A Little Respect for the Pigeon, Please

March 31, 2017

As I picked up another tiny mutilated body,  ravaged by ravens, it occurred to me that if the increase in the pigeon population was dependent upon the pair who set up house on my air conditioner they were all doomed to extinction.

 

 

My backyard is a haven for many wild creatures. Frequently I wake up to deer grazing or racoons foraging or skunks passing through. A family of rabbits reside  in the slim line of trees in the back, and chipmunks and squirrels visit my deck daily. A sampling of the area’s bird species nests in the back trees, yet the pigeons fascinate me the most. They are entertaining and intelligent, and once I learned more about them my respect grew for the maligned bird. Despite the many odds against them, somehow they survive and thrive.

 

Pigeons are never more than a few days away from starvation. Only a minority of them breed and most die in the nest. Worldwide a total of 35% of the population die yearly. It’s not easy being humanity’s most urbanized bird.

 

Their contribution to humanity is almost as long as civilization itself. Genghis Kahn and Caesar employed the birds for messaging. One report has a pigeon covering 11,000 kilometers in 55days. Pigeons were used as messengers in both World Wars, as well as on Wall Street. They are used by scientists in cognitive and learning studies because of their intelligence. Yet despite their millennia of service to us they aren’t really recognized for it, and are often slandered and derided.

 

My backyard study of these creatures has revealed many observations. I was suspicious they could identify me because they often collected around me when I was outside by myself, but they didn’t gather when strangers were present. According to an experiment performed for the program “Nature of Things” they can identify individual people, and not just by their clothes, but by facial recognition. The pigeon can see for 42 kilometers, and a keen sense of smell aids in their navigation. They self regulate available food by equally dividing areas among themselves. Almost any food they manage to ingest is turned  into a milk they secrete for their young, and Mom and Dad take turns in child rearing.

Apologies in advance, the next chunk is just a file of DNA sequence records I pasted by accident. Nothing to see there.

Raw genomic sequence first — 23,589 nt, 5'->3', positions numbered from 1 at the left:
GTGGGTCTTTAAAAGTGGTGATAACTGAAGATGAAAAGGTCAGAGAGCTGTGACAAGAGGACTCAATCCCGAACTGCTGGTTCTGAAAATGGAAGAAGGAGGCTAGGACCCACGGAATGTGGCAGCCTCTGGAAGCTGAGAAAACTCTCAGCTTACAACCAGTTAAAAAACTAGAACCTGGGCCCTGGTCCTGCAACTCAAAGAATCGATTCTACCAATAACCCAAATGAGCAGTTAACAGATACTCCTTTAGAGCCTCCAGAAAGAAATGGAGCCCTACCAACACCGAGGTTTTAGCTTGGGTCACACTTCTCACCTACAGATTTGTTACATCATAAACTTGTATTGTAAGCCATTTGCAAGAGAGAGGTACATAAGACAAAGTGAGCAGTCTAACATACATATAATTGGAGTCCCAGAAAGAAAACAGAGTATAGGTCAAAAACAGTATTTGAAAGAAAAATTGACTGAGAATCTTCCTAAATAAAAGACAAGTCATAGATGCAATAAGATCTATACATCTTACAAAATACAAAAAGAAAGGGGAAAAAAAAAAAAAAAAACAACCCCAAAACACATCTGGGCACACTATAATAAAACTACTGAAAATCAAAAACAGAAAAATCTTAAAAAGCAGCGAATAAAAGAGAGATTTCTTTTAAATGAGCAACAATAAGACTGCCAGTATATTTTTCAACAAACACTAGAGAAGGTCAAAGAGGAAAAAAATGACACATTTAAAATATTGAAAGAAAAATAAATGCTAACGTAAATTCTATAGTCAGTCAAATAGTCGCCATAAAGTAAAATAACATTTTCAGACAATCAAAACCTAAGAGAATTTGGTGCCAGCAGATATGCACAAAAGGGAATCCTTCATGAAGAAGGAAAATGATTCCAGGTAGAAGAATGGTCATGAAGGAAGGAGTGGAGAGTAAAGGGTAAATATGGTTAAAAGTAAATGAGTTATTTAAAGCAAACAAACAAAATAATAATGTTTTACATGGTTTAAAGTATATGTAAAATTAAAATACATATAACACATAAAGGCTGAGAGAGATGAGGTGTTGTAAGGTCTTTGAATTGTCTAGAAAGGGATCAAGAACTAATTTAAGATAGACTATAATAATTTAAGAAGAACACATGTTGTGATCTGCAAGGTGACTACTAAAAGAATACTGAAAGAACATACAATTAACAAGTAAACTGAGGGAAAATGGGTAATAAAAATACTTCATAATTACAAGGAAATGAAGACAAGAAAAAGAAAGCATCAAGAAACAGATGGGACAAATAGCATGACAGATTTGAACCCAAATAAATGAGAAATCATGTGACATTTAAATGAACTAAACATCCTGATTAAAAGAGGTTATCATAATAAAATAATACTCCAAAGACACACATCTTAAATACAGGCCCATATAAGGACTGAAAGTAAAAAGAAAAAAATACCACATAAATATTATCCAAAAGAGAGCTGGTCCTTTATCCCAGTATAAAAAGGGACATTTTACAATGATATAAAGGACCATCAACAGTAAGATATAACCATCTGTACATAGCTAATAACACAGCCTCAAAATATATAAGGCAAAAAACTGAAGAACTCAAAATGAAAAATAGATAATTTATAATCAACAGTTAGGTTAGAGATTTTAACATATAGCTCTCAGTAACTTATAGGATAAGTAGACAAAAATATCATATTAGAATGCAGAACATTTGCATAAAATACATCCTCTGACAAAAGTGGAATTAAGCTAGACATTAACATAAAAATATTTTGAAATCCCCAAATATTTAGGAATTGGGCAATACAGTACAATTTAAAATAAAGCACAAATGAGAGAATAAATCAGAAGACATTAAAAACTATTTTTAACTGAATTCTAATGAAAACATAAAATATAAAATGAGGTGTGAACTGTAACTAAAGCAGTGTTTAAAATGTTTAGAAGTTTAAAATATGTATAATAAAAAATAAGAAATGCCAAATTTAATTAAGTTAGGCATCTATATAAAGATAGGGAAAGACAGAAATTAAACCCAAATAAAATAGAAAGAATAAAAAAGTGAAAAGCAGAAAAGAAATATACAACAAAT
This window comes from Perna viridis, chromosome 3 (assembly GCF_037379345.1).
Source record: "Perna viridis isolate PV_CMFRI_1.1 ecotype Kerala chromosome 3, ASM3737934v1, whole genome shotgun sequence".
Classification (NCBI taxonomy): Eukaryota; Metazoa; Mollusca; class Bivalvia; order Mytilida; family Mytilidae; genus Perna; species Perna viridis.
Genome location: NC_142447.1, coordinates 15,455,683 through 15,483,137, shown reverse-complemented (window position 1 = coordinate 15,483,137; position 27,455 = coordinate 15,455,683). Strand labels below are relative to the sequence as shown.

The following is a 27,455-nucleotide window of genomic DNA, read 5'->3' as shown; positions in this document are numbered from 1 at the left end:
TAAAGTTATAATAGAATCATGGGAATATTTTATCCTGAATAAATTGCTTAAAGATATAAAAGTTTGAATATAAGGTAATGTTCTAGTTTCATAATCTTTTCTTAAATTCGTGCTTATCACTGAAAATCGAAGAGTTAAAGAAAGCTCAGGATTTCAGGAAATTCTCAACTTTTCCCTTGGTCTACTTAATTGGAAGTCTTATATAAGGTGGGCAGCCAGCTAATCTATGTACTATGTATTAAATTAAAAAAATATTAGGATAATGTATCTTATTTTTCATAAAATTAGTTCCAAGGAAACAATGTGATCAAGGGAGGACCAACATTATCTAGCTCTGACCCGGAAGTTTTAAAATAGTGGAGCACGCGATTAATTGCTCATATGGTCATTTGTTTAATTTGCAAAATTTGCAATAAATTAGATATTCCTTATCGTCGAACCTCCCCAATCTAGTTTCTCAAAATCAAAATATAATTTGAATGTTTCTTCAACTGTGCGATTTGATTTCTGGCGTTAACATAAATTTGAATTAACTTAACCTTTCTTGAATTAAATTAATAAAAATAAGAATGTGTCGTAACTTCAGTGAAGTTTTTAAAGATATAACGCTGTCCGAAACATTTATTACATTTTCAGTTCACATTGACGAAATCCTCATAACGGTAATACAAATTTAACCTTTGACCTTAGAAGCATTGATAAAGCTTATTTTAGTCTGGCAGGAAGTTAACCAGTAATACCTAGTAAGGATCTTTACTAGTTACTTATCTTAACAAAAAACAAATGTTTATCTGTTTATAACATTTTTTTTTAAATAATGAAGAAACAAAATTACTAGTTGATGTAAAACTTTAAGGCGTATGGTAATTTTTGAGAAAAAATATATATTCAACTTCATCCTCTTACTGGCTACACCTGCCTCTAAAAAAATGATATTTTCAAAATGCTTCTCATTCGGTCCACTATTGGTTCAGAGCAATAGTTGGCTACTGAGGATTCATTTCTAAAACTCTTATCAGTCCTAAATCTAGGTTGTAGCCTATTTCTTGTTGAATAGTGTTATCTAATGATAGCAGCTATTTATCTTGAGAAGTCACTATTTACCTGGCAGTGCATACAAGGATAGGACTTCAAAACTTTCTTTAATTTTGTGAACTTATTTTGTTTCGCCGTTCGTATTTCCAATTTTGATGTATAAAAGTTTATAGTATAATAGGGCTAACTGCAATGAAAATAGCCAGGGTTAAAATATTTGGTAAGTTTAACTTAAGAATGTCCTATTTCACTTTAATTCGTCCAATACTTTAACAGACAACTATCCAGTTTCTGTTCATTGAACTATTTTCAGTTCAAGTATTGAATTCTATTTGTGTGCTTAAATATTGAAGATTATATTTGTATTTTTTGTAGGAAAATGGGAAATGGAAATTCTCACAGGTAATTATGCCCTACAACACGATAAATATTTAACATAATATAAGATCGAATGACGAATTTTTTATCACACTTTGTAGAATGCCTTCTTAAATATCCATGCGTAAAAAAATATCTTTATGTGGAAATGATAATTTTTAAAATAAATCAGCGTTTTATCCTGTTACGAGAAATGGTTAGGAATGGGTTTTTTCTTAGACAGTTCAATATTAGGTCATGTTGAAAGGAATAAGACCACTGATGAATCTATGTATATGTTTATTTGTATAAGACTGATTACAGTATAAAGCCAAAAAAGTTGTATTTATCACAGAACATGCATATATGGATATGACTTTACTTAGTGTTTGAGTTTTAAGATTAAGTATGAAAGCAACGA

We can learn a lot from the pigeon -- they live day to day scratching to live but never seem bent out of shape over worry and anxiety. They still play out their part upon the stage of life without ever wanting more than they need. I admire their tenacious determination to survive which I observed clearly in one bird I named Tiny Tim. He had only one leg. While he could fly like the others he struggled to hop from food source to food source.  Over time I coaxed him next to me to ensure he got a fair share of seed. Sadly he disappeared one April never to be seen by me again.

 
Despite the odds against them they never give up and live their lives with enthusiasm. Good weather or bad, minus 30 degrees Celsius or plus 30 degrees, they still strut and coo. As of this writing (beginning of March and minus 26) my pair have once again collected their sticks  into a loose nest on top of the AC unit, determined to resurrect their dreams of parenthood.

 

If you’re ever looking for inspiration to keep going through tough times look no further than your neighbour the pigeon.

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